State-Appointed Newark Chief Vows To Improve Condition of Buildings
With dramatic flair, the new state-appointed schools superintendent of Newark, N.J., toured three rundown schools during her first day on the job last month. Beverly L. Hall pronounced conditions at the schools worse than anything she had encountered in 25 years as a teacher and administrator in the New York City public schools.
"I was really appalled at what I saw," Ms. Hall said.
At one elementary school, she said, the toilets were blackened and there was no toilet paper to be found. The bathroom faucets had no running water.
"The principal told me she had been putting in requests for repairs since 1988," Ms. Hall said.
At a high school, one wall was painted with graffiti so obscene that the new superintendent said she would have painted over it herself if she had worked in the building. "In my view, they were not fit for students," Ms. Hall said of the three schools she visited on July 17.
Thus, the superintendent has made it one of her top priorities that when the new academic year begins on Sept. 11, there will be major physical improvements to Newark's 82 school buildings, including improved safety and the removal of graffiti.
"We have made it priority number one," Ms. Hall, who was the deputy chancellor of the New York City schools until last month, said in an interview. "At the same time, we are doing a thousand other things."
State officials took control of New Jersey's largest school district on July 12, just minutes after the state supreme court voted unanimously to deny Newark officials' request for a delay. The move ended months of legal maneuvering in which Newark administrators and school board members tried to stave off the takeover by seeking a lengthy hearing process.
A 20-member state transition team moved into school board headquarters and immediately dismissed 13 top administrators, including Superintendent Eugene Campbell. Under the state's takeover law, the elected school board was dissolved, although board members are continuing several avenues of appeal.
Reports going back more than a decade have found waste, mismanagement, unsafe building conditions, and abysmal student performance in Newark. The most comprehensive of those was issued about a year ago. The 1,100-page document showed that only one-fifth of high school students who took a 1993 proficiency test were able to pass on the first attempt.
By the time of the takeover, community opposition to the idea had virtually fizzled, and many parents expressed hope that conditions could only improve under state control.
"Originally, a lot of us did not support the state coming in," said Maryam Bey, the parent coordinator for the Essex County Urban League and the mother of a district student. "However, we wanted to get the [local] leadership out. Now, with Dr. Hall, the mood is that parents and the community want to make a real serious change."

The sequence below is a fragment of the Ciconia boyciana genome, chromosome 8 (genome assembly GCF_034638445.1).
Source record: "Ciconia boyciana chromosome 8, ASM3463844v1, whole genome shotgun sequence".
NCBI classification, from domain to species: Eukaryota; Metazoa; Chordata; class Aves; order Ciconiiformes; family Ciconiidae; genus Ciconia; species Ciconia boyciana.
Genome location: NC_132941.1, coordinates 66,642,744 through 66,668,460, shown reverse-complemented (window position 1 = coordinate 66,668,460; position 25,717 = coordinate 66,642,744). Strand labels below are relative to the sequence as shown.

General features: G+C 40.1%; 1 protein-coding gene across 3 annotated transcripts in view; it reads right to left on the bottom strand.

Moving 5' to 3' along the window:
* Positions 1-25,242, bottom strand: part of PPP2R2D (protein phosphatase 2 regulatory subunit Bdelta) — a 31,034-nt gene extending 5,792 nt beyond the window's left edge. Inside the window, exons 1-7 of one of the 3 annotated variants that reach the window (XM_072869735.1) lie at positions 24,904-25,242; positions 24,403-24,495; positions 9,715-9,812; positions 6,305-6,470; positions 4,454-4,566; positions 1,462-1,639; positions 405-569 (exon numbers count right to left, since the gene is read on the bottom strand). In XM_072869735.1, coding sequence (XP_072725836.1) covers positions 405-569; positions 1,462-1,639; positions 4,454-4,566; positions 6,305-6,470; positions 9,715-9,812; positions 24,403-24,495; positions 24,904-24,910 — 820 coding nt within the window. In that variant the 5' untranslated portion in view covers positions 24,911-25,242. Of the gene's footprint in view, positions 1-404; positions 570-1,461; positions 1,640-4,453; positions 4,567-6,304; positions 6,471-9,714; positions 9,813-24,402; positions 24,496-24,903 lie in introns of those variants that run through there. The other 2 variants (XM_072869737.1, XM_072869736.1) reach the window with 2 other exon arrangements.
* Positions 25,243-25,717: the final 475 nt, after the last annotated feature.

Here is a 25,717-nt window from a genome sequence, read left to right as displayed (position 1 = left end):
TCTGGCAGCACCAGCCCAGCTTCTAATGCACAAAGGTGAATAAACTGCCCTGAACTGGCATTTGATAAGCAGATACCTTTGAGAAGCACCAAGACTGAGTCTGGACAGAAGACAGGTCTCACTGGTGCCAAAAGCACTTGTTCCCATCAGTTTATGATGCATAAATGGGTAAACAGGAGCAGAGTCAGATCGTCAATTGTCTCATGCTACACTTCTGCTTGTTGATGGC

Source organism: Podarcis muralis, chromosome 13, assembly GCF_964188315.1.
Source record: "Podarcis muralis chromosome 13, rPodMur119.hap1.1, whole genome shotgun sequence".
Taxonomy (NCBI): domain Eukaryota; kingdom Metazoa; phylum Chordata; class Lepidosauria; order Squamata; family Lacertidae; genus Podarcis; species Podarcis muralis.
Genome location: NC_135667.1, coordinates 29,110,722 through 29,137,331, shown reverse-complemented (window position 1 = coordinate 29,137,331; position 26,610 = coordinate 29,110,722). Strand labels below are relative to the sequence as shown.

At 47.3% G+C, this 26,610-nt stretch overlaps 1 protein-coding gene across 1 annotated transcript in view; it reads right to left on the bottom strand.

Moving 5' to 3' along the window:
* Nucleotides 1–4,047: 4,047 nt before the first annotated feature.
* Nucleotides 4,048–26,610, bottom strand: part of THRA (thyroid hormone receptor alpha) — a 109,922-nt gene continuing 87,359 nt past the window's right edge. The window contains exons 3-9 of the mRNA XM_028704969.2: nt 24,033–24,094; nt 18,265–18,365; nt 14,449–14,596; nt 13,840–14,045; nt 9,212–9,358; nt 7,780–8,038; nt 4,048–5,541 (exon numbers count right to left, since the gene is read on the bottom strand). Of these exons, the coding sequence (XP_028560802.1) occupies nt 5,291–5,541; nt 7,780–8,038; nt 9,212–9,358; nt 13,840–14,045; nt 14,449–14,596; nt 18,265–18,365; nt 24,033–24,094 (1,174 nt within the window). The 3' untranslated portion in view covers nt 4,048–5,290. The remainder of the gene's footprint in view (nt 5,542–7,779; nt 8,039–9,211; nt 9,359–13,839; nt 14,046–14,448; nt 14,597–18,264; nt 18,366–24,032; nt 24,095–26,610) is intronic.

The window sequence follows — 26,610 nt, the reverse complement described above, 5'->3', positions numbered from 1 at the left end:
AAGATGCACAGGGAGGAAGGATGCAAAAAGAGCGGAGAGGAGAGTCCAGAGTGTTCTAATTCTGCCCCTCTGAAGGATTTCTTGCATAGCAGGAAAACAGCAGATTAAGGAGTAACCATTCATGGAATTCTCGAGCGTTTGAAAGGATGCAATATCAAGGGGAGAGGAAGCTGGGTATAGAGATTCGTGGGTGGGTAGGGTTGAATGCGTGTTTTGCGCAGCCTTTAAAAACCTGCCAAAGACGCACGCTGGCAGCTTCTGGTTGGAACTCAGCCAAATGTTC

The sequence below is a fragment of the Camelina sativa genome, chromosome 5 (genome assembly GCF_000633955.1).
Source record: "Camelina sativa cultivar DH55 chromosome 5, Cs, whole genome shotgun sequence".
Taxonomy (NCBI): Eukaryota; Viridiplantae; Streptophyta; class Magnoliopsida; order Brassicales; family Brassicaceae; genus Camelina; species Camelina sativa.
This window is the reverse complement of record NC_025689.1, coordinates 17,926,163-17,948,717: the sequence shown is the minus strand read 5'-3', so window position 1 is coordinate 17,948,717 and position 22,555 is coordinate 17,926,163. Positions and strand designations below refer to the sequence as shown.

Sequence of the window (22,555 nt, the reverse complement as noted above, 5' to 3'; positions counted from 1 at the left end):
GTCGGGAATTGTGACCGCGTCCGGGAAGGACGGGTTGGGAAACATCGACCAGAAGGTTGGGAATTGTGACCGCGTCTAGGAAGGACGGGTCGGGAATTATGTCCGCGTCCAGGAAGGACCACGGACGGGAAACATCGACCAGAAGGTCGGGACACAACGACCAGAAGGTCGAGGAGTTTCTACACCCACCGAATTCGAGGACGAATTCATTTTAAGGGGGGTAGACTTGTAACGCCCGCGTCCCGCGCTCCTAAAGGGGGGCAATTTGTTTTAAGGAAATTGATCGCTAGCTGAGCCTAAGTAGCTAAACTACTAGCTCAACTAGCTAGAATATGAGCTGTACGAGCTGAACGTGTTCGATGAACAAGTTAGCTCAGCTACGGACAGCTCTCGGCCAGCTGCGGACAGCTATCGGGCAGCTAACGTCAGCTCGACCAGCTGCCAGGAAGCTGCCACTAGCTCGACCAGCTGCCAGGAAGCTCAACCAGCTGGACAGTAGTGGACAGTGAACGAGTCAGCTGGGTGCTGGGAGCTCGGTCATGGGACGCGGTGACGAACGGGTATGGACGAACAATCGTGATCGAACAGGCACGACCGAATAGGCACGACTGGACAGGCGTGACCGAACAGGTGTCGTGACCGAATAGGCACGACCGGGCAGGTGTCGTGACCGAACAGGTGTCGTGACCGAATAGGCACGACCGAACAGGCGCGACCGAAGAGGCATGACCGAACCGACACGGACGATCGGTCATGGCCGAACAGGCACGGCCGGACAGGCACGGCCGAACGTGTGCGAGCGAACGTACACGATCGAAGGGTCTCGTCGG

Mostly Warm Welcome
Ms. Hall, 47, is under contract to oversee the Newark schools for one year. In New York City, she served as a teacher, principal, superintendent of a community school district, and as the district's number-two administrator since early 1994. Her departure was prompted, in part, by Schools Chancellor Ramon C. Cortines's recent decision to resign.
Besides improving the physical conditions at schools, Ms. Hall said, her other short-term goals are to distribute textbooks that have been sitting in warehouses and to fill teaching vacancies.
She also hopes to act fast to improve professional development and to begin analyzing the instructional practices within the district. Another goal is to use the takeover law's provision allowing for the evaluation of principals and the removal of those who are not doing a good job, regardless of their tenure.
Ms. Hall has, for the most part, received a warm welcome in Newark, except from one ousted board member who questioned her opinion that the schools she visited her first day were in worse condition than any in New York City.
Calling Ms. Hall an "actress," the former board member, Jeffrey Dykes, told The Star-Ledger newspaper in Newark that "New York City's school system is a rat-infested graffiti-land."
Lisa Greene, the president of the parent-teacher association at Hawthorne Avenue Elementary School, said many community residents are apprehensive about the state takeover because of the bitter battle that preceded it and the uncertainty about what will happen.
"There are individuals who are frightened about the takeover," she said. "But I am glad to see the previous administration gone. Parent involvement was not encouraged, it was discouraged."
Vol. 14, Issue 41